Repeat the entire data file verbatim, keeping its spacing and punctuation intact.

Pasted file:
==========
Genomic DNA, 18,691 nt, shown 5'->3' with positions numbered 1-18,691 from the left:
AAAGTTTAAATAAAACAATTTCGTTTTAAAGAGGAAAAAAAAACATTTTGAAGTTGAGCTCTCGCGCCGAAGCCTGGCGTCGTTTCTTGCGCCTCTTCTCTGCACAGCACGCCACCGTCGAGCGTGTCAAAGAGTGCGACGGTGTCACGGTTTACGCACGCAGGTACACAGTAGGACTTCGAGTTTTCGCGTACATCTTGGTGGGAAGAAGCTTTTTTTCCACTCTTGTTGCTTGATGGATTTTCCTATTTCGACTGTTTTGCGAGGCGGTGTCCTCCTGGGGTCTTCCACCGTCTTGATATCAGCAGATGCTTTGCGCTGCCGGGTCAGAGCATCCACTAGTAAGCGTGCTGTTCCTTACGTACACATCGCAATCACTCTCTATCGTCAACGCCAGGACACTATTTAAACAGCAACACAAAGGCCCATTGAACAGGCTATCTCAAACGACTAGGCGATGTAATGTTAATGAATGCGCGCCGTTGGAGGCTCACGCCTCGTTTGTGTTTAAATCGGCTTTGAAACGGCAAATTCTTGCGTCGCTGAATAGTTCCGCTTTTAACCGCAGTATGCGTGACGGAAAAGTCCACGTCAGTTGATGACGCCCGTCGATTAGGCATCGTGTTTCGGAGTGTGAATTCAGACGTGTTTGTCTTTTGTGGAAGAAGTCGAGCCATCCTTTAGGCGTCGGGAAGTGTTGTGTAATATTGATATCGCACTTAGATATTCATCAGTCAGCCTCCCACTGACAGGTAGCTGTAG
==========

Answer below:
Genomic DNA, 18,691 nt, shown 5'->3' with positions numbered 1-18,691 from the left:
AAAGTTTAAATAAAACAATTTCGTTTTAAAGAGGAAAAAAAAACATTTTGAAGTTGAGCTCTCGCGCCGAAGCCTGGCGTCGTTTCTTGCGCCTCTTCTCTGCACAGCACGCCACCGTCGAGCGTGTCAAAGAGTGCGACGGTGTCACGGTTTACGCACGCAGGTACACAGTAGGACTTCGAGTTTTCGCGTACATCTTGGTGGGAAGAAGCTTTTTTTCCACTCTTGTTGCTTGATGGATTTTCCTATTTCGACTGTTTTGCGAGGCGGTGTCCTCCTGGGGTCTTCCACCGTCTTGATATCAGCAGATGCTTTGCGCTGCCGGGTCAGAGCATCCACTAGTAAGCGTGCTGTTCCTTACGTACACATCGCAATCACTCTCTATCGTCAACGCCAGGACACTATTTAAACAGCAACACAAAGGCCCATTGAACAGGCTATCTCAAACGACTAGGCGATGTAATGTTAATGAATGCGCGCCGTTGGAGGCTCACGCCTCGTTTGTGTTTAAATCGGCTTTGAAACGGCAAATTCTTGCGTCGCTGAATAGTTCCGCTTTTAACCGCAGTATGCGTGACGGAAAAGTCCACGTCAGTTGATGACGCCCGTCGATTAGGCATCGTGTTTCGGAGTGTGAATTCAGACGTGTTTGTCTTTTGTGGAAGAAGTCGAGCCATCCTTTAGGCGTCGGGAAGTGTTGTGTAATATTGATATCGCACTTAGATATTCATCAGTCAGCCTCCCACTGACAGGTAGCTGTAG